What would pesto be without basil, or salsa without cilantro? Whether used by the pinch or by the bunch; fresh herbs pull a recipe together by infusing the dish with unparalleled aromas and flavors. Sometimes, when the effect you seek is subtle, refined, and delicate, a hint of herbs is enough; other times, handfuls are required.
Basil is one of the most common culinary herbs. Sweet basil, (the most common type), is used throughout the world both as a fresh herb or dried
- Use in tomato and pasta dishes
- Crumble over baked chicken, lamb, or fish
- Works well with garlic, thyme, oregano, and parsley
- Use in sandwiches and salads
Toss chives into a dish at the last minute as heat destroys their delicate onion flavor. Thinly slice them to maximize their taste, or use finely snipped chives as a garnish.
- Delicate onion-like flavor for fish dishes
- Great for dips, quesadillas, and on potato dishes
Some call it cilantro; others call it coriander, but whatever you call it, chances are you either love it or hate it. Cilantro has a pungent flavor and its leaves are often mistaken for flat-leaf parsley so read the tag before you buy.
- Use in Mexican and Southwest dishes
- Adds distinctive flavor to salsas, soups, stews, salads, vegetables, fish, and chicken dishes
- Add at the last moment as high heat lessons the flavor
Since ancient Roman times, dill has been a symbol of vitality. In the kitchen; its feathery leaves lend a fresh, sharp flavor to all kinds of foods.
- Adds a delicate flavor to fish, shell fish, vegetables, and dips
- Sprinkle over casseroles before baking
- Use in fresh salads and potato dishes
- What would the ‘Dill Pickle’ be without the Dill?
A necessary ingredient in Asian cuisine
- Add flavor to fish, poultry, and stir fry dishes
- Also acts as a mosquito deterrent
A culinary herb with a wonderful, strong, lemon scent
- Use in all forms of baking from cookies to cakes
- Excellent for herb teas
Mint isn’t just a little sprig that garnishes your dessert plate. It is extremely versatile and can be used in both sweet and savory dishes.
- Use in salads and zesty marinades
- Adds flavor to teas (both iced and hot)
- Great as a dessert topping
- Add a fresh accent to mixed cocktails (The Mojito wouldn’t be a Mojito without the mint)
Oregano grows wild in the mountains of Italy and Greece; it’s Greek name means “Joy of the Mountain”.
- Works well with lamb, pork, and beef dishes
- Use w/ garlic and oil over fish and poultry
- Accent pasta sauces, salad dressings, and ground meat dishes
No refrigerator should be without parsley. It’s simply the workhorse of the herb world and can go with just about any dish you cook. It’s mild, grassy flavor allows the flavor of other ingredients to come through. Flat leaf varieties are great for cooking while it’s curly brother is most often used as a garnish.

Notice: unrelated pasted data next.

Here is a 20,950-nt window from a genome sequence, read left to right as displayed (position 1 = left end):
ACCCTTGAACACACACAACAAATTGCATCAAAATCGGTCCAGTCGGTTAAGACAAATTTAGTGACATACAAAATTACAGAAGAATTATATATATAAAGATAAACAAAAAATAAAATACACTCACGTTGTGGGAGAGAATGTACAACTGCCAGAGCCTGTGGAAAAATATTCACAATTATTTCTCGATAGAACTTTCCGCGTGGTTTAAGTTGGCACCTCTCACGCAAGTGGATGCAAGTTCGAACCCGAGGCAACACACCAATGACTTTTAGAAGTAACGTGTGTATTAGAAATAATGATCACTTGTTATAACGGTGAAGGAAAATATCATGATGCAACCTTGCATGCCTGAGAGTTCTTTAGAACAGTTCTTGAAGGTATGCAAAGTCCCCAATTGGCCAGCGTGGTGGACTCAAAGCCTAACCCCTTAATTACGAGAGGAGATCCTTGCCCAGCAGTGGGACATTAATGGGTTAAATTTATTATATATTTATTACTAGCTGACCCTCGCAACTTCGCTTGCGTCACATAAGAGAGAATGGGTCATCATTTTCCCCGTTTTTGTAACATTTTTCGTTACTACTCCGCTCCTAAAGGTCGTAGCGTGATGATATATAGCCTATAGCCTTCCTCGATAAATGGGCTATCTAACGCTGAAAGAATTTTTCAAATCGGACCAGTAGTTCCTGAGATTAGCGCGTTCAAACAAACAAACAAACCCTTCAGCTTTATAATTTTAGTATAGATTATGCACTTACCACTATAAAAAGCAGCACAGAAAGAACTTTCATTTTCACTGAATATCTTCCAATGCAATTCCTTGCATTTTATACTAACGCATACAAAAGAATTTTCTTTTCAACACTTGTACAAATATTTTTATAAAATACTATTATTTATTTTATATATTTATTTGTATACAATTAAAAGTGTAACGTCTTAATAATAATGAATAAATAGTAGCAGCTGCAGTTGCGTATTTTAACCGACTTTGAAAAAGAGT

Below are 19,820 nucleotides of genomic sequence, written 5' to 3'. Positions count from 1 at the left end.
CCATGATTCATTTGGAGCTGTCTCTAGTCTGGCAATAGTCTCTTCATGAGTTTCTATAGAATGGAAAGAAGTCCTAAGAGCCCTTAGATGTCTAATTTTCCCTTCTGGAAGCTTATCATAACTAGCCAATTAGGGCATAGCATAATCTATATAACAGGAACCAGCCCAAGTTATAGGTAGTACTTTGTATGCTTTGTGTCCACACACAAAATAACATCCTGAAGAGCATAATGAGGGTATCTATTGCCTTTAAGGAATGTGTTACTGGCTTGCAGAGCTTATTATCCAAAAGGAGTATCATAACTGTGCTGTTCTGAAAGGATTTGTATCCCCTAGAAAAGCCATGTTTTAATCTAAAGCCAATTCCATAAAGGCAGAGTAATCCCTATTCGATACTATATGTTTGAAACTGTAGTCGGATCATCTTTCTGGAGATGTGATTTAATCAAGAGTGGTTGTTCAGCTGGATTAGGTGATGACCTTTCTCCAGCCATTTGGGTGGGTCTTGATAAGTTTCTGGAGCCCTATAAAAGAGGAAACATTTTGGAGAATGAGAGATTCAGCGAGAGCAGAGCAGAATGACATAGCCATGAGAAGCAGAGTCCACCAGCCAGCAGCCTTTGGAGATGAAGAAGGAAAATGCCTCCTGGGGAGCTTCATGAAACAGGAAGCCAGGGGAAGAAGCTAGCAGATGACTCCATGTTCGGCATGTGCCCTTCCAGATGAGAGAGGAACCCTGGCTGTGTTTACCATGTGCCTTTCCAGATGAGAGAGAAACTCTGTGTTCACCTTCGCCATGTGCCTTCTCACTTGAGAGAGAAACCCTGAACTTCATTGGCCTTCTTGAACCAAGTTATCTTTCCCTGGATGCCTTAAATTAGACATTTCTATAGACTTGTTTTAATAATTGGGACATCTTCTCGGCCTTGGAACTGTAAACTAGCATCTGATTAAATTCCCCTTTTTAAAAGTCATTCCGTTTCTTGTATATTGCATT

- Use generously for green and pesto sauces
- Combine w/ melted butter for a simple vegetable or pasta topping
- Add directly to cooked foods and salad dressings
- Sprinkle a mixture of chopped parsley and garlic on roasted lamb, steaks, fish, and chicken
In Latin, rosemary means ‘Dew of the Sea’. Rosemary is one of the most aromatic and pungent of all herbs. Its needle-like leaves have a pronounced lemon-pine flavor.
- Pairs well with lamb, steaks, and poultry dishes
- Mix w/ garlic to season meat stews and marinades
- Use in lighter fish dishes, tomato sauces, and with vegetables
- Great addition to steamed vegetables, potatoes, and stir fry dishes
- Use sparingly as Rosemary is very pungent and can be over-powering
Sage is native to the northern Mediterranean coast, where it is frequently used in cooking. Sage’s long, narrow leaves have a distinctive fuzzy texture and a flavor reminiscent of eucalyptus, cedar, lemon, and mint.
- Enhances seafood, vegetables, and breads
- Mix w/ butter and top grilled steaks, chicken, and pork
- Use in marinades for pork, beef, and turkey dishes
Native to Siberia and western Asia, tarragon is primarily used in French cooking. It is often added to white wine vinegar; lending a sweet, delicate licorice-like perfume and flavor.
- Add flavor to egg and cheese dishes, fresh fruit, and light soups
- Use w/ melted butter and lemon to baste chicken or seafood
Thyme comes in dozens of varieties; however most cooks use French Thyme. Thyme is one of the most important herbs in European cooking. It has a subtle, dry aroma and a slightly minty flavor.
- Rub on lamb, pork, and beef roasts
- Add to cheese, tomato, and egg dishes
- Blend into poultry stuffing, tomato sauces, and chili